• Ms. Susan

"Let's Build!" - How to Boost Communication Initiation in Play

Updated: Jan 31, 2019

Communication starts with an intention, an urge, a desire; and there's a need within us to communicate. We are social creatures, no matter how shy or withdrawn we may feel. This is what we evolved to do. Even our desire to be left alone has a way to communicate it so others know to back off.


Initiation is that first step in getting our message across. Maybe we should think of it more as a second step though? There's an urge, or temptation, that pulls your child close to you, and that is the true first step. It occurs prior to initiation and it can be created by you.


According to Dr. Stanley Greenspan, we can think about communication as circles. Initiation opens a circle of communication and our response closes that circle. Our circles of communication should flow from one to the next as our conversation continues. This results in a continuous pattern and an engaged flow between you and your child.


So what can you do if your child struggles to initiate?


There are several tricks you can use around the house, such as putting things out of reach in hopes your child will pull you over, point or ask and putting treats in clear jars that require help to open. PrAACtical has some other excellent tips and tricks to use during your daily routines to increase communication initiations or temptations.


But what about during playtime?


First, let's think real quick of a few reasons why our children could want to initiate, or open a circle of communication with you. First, maybe they need help and you are a tool to reach, open, push, etc. Second, perhaps they want to stop or change what's going on. Third, they want to share their emotions with you because who wants to be mad alone? Now, let's put those reasons to use in a specific task.


Building An Obstacle Course


Here's our pendulum obstacle course during articulation practice

I like construction as an activity to work on initiation. Take out the blocks, pillows and sheets, cardboard boxes or whatever you may have around. These tools allow for big muscle movements, spatial processing, object exploration and even pretend play. Start to construct your building or course and monitor what your child does. Leave a few blocks out of reach as temptations for later. With pretend play, I like using my toy toolsets, so keep your tool belt handy and see what tools your child will tell you to use next. Be silly and put things in the "wrong" places. Act as if you cannot reach things to gain their assistance. By modeling how to ask for help, you are indirectly teaching them how to ask for help! Not to mention it's a great confidence booster when you get to help a grown up. And instead of just reaching up higher for something out of reach; bounce your child up, up, up and reeeach! Got it!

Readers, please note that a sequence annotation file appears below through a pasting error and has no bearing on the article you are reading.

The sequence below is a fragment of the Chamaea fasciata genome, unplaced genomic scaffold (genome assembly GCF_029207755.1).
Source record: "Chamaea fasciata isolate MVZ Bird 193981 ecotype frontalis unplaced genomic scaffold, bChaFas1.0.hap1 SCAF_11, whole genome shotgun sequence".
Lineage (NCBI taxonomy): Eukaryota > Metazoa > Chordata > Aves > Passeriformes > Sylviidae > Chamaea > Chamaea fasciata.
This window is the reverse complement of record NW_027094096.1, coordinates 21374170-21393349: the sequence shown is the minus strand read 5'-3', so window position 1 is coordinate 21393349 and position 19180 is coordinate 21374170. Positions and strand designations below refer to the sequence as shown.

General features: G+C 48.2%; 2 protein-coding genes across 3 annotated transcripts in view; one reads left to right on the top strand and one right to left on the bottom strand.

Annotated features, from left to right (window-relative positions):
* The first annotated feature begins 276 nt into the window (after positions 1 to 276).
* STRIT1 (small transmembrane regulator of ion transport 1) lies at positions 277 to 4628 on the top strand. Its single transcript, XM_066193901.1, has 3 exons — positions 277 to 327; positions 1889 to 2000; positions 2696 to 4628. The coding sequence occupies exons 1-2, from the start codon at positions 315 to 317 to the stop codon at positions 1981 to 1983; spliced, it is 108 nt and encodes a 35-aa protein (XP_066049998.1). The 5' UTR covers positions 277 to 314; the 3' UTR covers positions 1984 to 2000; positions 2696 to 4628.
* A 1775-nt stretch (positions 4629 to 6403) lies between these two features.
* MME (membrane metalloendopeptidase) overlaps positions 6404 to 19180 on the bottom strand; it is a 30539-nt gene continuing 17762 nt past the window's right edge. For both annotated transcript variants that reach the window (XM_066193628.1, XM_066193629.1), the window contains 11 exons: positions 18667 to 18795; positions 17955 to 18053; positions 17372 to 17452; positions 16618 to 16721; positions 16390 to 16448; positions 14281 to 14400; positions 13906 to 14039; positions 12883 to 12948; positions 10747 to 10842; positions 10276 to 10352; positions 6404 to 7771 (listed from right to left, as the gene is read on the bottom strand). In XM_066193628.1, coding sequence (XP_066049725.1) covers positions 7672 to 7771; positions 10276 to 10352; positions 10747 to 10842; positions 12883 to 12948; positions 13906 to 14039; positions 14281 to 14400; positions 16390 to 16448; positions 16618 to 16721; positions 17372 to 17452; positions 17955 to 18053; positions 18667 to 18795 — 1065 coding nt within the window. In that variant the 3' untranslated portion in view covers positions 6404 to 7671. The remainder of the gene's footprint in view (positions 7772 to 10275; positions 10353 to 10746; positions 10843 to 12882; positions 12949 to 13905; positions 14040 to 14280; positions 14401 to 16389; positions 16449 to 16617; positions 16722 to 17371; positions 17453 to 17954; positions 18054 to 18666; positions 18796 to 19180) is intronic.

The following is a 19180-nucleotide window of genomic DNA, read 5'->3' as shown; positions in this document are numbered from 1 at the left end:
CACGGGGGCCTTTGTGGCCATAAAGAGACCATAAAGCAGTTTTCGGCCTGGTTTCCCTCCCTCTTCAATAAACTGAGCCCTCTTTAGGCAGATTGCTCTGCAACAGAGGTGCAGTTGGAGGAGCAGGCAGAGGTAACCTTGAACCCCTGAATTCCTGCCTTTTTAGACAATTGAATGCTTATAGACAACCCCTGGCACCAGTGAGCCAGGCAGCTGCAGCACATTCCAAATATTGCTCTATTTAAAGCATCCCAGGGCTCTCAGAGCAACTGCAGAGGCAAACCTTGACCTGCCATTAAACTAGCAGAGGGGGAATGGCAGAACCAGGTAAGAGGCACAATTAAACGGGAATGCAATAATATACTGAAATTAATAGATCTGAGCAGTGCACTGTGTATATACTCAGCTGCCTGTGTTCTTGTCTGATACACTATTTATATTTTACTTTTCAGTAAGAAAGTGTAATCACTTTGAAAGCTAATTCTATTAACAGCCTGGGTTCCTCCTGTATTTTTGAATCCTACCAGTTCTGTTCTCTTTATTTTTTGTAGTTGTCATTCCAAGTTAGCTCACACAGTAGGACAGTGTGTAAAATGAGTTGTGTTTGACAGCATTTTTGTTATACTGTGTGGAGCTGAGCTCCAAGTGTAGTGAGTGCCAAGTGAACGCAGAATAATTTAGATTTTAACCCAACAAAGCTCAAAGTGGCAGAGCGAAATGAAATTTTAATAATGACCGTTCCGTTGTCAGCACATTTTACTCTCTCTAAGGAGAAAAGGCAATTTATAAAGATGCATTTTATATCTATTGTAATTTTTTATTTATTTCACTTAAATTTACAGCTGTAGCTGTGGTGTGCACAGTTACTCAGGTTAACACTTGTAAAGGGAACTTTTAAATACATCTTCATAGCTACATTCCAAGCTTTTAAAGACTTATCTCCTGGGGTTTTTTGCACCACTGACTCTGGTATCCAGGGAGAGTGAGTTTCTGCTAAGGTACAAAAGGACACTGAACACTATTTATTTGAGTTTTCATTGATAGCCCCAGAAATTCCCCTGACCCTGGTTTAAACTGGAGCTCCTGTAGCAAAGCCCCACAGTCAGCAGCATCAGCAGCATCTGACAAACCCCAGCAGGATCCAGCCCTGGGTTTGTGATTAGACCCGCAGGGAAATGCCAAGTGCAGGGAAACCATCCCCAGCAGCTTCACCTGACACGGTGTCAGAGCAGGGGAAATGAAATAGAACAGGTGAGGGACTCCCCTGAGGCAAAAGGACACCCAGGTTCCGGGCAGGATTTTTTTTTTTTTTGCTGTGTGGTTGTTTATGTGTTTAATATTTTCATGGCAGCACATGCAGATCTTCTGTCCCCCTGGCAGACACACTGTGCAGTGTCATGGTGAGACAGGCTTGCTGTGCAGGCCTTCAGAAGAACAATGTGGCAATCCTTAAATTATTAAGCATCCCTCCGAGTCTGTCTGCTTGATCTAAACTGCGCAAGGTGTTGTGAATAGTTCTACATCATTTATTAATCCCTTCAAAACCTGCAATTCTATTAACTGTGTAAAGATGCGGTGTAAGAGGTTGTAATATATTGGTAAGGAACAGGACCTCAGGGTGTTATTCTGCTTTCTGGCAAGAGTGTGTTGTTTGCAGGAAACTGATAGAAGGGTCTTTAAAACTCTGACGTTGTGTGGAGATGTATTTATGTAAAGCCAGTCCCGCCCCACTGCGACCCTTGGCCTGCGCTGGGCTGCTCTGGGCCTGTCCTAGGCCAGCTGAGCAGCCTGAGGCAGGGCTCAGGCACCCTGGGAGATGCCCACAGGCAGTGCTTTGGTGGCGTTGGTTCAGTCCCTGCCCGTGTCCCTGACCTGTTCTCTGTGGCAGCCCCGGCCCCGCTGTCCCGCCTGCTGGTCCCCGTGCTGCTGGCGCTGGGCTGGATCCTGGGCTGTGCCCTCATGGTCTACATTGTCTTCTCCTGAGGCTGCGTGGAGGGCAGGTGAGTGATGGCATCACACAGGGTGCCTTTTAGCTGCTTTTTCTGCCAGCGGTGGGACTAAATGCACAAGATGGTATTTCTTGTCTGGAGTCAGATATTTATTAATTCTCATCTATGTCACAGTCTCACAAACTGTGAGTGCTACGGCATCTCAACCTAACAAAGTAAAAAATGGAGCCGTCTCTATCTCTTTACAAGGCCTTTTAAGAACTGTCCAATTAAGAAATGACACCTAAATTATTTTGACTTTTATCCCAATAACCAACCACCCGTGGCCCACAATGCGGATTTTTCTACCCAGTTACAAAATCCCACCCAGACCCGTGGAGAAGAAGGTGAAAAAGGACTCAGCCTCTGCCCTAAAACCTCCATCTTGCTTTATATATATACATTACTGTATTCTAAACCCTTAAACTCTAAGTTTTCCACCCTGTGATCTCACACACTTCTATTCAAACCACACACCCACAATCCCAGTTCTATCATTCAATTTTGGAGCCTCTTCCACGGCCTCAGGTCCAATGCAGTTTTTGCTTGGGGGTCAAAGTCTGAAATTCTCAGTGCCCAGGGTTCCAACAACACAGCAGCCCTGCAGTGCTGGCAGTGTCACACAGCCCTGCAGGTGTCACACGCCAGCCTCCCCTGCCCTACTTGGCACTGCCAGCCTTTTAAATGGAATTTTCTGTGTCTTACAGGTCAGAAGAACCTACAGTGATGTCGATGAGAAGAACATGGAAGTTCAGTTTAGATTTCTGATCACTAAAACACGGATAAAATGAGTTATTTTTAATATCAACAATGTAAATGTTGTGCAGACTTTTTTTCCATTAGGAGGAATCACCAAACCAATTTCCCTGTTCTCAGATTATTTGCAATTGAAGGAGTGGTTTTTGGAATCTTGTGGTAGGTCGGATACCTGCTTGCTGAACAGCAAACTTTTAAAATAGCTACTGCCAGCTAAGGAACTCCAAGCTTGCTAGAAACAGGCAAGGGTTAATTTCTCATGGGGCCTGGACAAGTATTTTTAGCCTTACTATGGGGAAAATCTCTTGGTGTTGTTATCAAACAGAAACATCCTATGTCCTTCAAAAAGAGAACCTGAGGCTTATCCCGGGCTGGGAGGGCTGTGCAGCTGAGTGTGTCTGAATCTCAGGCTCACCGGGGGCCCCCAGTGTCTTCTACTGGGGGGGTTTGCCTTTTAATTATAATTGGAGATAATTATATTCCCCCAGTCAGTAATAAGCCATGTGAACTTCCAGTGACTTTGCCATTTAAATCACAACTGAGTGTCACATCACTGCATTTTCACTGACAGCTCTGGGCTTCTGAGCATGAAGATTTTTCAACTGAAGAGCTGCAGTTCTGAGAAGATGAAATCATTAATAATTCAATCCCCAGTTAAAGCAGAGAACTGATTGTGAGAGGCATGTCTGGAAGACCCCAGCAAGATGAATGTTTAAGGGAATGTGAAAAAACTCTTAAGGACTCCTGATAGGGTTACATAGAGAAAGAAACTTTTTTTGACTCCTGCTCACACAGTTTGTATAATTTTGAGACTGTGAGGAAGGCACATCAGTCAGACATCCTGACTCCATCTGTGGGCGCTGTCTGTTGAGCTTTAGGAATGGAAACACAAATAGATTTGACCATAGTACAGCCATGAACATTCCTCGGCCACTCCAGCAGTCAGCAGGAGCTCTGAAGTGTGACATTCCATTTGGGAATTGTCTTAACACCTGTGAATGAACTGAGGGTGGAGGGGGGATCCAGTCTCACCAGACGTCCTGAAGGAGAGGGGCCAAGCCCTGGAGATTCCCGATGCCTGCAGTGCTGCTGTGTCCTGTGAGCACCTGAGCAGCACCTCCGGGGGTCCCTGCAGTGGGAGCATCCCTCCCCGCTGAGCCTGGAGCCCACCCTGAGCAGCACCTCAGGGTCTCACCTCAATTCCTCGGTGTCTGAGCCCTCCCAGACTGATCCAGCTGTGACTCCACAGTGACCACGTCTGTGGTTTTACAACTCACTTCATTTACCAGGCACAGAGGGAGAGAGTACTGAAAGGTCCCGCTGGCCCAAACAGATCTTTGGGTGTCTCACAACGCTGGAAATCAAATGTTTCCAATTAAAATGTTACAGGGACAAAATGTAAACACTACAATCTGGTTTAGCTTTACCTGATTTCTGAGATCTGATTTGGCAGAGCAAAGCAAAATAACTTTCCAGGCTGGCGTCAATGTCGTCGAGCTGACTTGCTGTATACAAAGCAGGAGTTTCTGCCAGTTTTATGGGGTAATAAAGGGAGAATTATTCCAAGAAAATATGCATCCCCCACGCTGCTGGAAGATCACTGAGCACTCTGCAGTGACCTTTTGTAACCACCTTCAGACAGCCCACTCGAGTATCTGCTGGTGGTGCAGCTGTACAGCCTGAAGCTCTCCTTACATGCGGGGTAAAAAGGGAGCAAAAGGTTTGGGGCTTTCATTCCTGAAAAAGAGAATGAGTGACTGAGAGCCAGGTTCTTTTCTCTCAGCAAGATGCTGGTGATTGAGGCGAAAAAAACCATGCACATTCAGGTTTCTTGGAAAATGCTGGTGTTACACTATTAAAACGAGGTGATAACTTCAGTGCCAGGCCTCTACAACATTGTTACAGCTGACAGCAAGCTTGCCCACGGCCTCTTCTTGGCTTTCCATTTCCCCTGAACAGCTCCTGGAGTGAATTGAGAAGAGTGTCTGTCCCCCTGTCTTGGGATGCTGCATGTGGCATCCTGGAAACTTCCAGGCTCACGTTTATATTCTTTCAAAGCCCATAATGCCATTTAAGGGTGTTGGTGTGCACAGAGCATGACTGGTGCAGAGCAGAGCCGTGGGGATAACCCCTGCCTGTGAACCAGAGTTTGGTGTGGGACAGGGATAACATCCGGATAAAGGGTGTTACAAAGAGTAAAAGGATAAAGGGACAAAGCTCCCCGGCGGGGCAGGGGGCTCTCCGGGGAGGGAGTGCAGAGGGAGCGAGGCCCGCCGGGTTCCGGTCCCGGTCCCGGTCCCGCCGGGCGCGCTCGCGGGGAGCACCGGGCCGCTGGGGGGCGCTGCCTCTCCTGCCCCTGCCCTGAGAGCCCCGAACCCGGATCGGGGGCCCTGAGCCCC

Even if your child has limited verbal communication, they can help you construct a fun sensory obstacle course. Arrange a few of their favorite sensory activities around the room. Watch where he goes first and as he crawls through the tunnel, block the exit so he needs to push you out, say "MMM" or "move!" Give an exaggerated "Where next?" look and follow his lead to crashing on the couch. Crash with him and hold him tight, see if you can get a wiggle for "let go!" or "squeeze me tighter!" If you're still holding him, swing him around then stop and wait for his next gesture of "go!" or "down!" As you put him down, again give an exaggerated "Where do we land?"


As you follow each step, pause before providing all actions. Wait for that wiggle, gesture or word before you give what you already know your child needs. On some of these activities, it might be better to block your child from accessing and wait for the "move!" or "gimmie!" Each time, you are waiting for your child to initiate his or her desire for what's going to happen next.


Before you know it, your child is communicating with you where to go next, how to move, and how to help. Many of these will be on his own initiation if you give him time and space to respond. Obstacle courses are fun, but when you make it an interactive experience, they are outstanding! Next thing you know, your child will be initiating play by saying "Let's build!"




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